Ireland’s Abortion Referendum: My Contributions in the Washington Post & New York Times

The referendum to repeal the Eighth Amendment of the Constitution in the Republic of Ireland has now become history. The Eighth Amendment banned abortion in almost all circumstances. But Friday’s referendum resulted in a resounding vote to overturn the amendment, opening up the way for more liberal abortion legislation to be enacted later this year.

I was not surprised by the result; although I was somewhat surprised by the large margin of victory. My work as a sociologist of religion in Ireland had convinced me that the amendment would be repealed, reflecting wider trends of secularisation and liberalisation on the island.

I was interviewed about the referendum for the Washington Post, where I explained some of the long-term trends that have culminated in the repeal, as well as in the 2015 referendum to legalise gay marriage. Here is an extract from the Post article.

Outrage over clerical abuse compounded doubts about religious authority, said Gladys ­Ganiel, a political sociologist at Queen’s University Belfast. People did not cease identifying as Catholic, or believing in God, but became more comfortable following their own conscience over church dictates.

The European Values Study found in 2008 that 92 percent of Irish people believed in God, representing a drop of only 5 percent since 1981. Still, the share of the population identifying as Catholic has diminished markedly, from 92 percent in 1991 to 78 percent in 2016, according to census data.

Ganiel said economic changes, combined with eventual loosening of laws on the sale of contraceptives, undermined an alliance between priests and mothers that was central in maintaining Irish conservatism.

“This begins in the 1960s, but somebody stood on the accelerator in the 1990s when things started coming out about church abuse,” Ganiel said. “The 1990s are also when Ireland becomes economically prosperous for the first time. It’s a perfect storm. Religious authority declines in Ireland from a much higher peak than the rest of the world. It’s quite dramatic, but with hindsight, it’s not as unexpected.”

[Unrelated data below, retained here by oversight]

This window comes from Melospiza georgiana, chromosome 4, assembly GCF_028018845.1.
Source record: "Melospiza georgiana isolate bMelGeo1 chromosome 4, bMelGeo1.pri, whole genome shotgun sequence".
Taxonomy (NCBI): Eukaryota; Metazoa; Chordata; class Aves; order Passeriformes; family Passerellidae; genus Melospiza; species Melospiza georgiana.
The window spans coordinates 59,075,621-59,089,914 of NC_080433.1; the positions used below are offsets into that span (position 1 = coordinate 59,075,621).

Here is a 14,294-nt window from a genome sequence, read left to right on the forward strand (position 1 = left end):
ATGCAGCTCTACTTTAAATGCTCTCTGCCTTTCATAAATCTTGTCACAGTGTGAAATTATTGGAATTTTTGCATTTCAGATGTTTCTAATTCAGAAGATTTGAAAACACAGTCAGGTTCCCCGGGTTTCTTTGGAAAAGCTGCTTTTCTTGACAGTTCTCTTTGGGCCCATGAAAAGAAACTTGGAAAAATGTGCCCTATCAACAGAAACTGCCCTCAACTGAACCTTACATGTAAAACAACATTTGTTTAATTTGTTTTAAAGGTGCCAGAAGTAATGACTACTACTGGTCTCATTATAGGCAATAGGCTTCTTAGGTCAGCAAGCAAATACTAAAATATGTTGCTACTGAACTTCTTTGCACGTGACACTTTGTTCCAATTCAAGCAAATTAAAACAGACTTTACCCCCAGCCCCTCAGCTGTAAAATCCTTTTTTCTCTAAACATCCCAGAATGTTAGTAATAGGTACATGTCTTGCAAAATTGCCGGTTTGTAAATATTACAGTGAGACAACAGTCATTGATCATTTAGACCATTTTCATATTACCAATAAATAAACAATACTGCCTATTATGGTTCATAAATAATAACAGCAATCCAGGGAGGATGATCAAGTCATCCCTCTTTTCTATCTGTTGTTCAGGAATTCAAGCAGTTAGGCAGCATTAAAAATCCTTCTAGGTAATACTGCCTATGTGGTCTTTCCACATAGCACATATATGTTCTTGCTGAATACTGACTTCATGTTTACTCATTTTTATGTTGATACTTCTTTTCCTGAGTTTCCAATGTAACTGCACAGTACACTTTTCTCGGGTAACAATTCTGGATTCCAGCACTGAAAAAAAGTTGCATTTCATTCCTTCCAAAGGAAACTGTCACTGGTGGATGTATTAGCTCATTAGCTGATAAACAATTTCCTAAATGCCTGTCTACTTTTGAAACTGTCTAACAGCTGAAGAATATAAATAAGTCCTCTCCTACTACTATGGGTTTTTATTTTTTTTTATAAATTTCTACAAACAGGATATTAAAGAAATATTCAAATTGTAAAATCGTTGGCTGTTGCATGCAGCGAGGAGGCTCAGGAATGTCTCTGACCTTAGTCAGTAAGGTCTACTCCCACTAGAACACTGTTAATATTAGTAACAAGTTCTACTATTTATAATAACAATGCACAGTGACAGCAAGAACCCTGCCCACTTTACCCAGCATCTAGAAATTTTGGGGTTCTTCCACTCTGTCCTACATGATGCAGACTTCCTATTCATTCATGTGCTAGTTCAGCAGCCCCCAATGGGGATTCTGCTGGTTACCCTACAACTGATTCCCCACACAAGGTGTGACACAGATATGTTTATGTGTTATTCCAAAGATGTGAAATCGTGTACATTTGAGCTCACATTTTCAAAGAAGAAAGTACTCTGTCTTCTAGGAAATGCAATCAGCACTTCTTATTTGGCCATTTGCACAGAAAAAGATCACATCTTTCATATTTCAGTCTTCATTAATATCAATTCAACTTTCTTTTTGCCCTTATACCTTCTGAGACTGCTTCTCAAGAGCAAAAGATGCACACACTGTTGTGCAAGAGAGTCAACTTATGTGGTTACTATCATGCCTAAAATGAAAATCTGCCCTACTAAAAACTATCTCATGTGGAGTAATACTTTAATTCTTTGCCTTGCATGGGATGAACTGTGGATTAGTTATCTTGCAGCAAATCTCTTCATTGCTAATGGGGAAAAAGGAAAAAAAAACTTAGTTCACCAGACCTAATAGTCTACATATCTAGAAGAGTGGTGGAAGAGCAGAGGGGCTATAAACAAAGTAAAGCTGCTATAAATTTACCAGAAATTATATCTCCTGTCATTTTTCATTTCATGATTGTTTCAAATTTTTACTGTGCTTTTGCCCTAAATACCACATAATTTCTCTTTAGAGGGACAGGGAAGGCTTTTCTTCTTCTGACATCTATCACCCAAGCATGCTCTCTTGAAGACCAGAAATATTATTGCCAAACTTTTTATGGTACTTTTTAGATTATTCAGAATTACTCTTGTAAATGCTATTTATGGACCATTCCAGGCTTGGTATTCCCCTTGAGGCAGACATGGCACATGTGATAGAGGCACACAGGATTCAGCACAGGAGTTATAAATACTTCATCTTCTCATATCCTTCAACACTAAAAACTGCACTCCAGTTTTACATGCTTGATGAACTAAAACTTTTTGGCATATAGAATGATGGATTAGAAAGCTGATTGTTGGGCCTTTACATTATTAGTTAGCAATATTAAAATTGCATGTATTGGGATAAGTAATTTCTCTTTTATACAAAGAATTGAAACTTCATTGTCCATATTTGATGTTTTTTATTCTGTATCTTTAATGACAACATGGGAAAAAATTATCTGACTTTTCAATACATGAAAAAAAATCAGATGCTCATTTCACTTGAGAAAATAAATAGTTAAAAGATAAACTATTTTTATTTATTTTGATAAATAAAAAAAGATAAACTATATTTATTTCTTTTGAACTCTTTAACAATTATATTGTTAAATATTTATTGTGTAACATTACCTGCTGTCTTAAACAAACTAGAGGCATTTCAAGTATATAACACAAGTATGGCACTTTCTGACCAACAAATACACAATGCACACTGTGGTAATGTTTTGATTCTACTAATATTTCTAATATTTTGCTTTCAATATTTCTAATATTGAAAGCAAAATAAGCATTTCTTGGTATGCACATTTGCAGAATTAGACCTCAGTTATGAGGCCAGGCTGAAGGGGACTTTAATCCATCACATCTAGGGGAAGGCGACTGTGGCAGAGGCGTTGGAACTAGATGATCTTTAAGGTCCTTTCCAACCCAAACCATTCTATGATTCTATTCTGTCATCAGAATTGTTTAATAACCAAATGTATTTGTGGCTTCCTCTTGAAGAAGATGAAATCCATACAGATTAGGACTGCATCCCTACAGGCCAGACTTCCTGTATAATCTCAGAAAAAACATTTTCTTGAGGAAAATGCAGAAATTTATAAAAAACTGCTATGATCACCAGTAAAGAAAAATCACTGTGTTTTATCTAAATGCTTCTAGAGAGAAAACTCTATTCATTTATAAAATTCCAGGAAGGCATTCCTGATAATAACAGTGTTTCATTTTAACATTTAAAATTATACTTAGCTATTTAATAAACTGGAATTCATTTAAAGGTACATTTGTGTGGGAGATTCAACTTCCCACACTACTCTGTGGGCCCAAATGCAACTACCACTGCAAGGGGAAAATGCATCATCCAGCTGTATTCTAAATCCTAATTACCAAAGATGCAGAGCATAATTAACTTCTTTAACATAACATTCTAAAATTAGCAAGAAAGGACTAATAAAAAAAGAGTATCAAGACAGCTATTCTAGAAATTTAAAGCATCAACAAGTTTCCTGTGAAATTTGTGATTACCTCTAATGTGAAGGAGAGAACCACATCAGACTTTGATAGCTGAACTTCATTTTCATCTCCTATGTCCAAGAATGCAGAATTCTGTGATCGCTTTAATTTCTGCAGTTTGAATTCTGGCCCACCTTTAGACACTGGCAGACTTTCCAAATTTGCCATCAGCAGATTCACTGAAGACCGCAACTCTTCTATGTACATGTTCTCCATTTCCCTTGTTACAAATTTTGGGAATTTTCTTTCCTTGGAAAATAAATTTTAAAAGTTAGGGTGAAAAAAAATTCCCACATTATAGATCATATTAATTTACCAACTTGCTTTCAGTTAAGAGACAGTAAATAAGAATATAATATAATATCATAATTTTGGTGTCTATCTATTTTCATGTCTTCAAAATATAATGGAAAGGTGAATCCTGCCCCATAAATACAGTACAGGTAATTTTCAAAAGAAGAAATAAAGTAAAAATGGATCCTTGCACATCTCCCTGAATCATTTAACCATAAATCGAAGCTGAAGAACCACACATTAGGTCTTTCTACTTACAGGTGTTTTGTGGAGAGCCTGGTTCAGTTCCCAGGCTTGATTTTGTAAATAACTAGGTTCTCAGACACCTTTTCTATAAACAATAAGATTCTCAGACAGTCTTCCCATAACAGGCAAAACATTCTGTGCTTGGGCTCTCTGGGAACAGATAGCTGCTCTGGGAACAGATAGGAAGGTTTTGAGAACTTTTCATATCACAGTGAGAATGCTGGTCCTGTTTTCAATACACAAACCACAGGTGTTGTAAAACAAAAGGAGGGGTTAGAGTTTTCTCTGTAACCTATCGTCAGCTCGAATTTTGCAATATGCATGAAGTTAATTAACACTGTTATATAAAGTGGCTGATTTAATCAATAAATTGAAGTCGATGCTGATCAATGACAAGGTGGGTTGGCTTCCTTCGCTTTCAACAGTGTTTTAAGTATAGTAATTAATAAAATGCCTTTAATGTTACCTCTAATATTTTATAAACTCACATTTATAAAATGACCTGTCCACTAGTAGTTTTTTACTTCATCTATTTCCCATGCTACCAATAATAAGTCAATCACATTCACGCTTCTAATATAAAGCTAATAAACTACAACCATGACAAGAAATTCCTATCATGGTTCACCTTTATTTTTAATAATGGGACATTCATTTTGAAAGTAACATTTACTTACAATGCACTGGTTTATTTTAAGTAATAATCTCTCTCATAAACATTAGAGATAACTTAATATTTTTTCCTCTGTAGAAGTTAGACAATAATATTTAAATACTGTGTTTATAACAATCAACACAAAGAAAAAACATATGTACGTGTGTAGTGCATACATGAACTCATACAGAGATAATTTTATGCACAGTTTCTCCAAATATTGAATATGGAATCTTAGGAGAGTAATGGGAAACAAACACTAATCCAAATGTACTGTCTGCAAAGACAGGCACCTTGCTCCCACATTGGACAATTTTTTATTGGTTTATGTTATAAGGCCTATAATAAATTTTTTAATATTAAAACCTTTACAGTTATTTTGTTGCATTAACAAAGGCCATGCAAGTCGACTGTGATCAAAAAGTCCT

Eamon Maher also cited my work in his Opinion piece in the New York Times, which has the tantalising title ‘Can Ireland be Catholic Without the Church?’ Maher’s article explores the nuances of religious change in Ireland, outlining a number of reasons for long-term institutional decline but noting that Catholicism persists in a number of ways. That’s how research from my book Transforming Post-Catholic Ireland comes in:

And yet if the dislodging of the church as Ireland’s most important institution has been a longer, slower process that many recognize, the idea that Ireland has simply transformed into another secular Western European country is also a caricature. In 2013, Archbishop Diarmuid Martin published an article entitled “A Post-Catholic Ireland?” in America: The National Catholic Review. In it, he explained that one can “fully define post-Catholic only in terms of the Catholicism that has been displaced.”

The abortion and gay marriage referendums demonstrate that the Irish do not believe that Catholic social teaching needs to be enshrined in the laws of the state. As the institutional Catholic Church continues to adapt to a situation in which it can no longer assert its moral authority on such matters, it’s not entirely clear what kind of faith Irish Catholicism will become. I think it is unlikely that a renewal of Irish Catholicism can come from those at the top of the hierarchy. But it could come from those – both priests and parishioners – who want the public face of their faith to be more about social justice rather than social mores.

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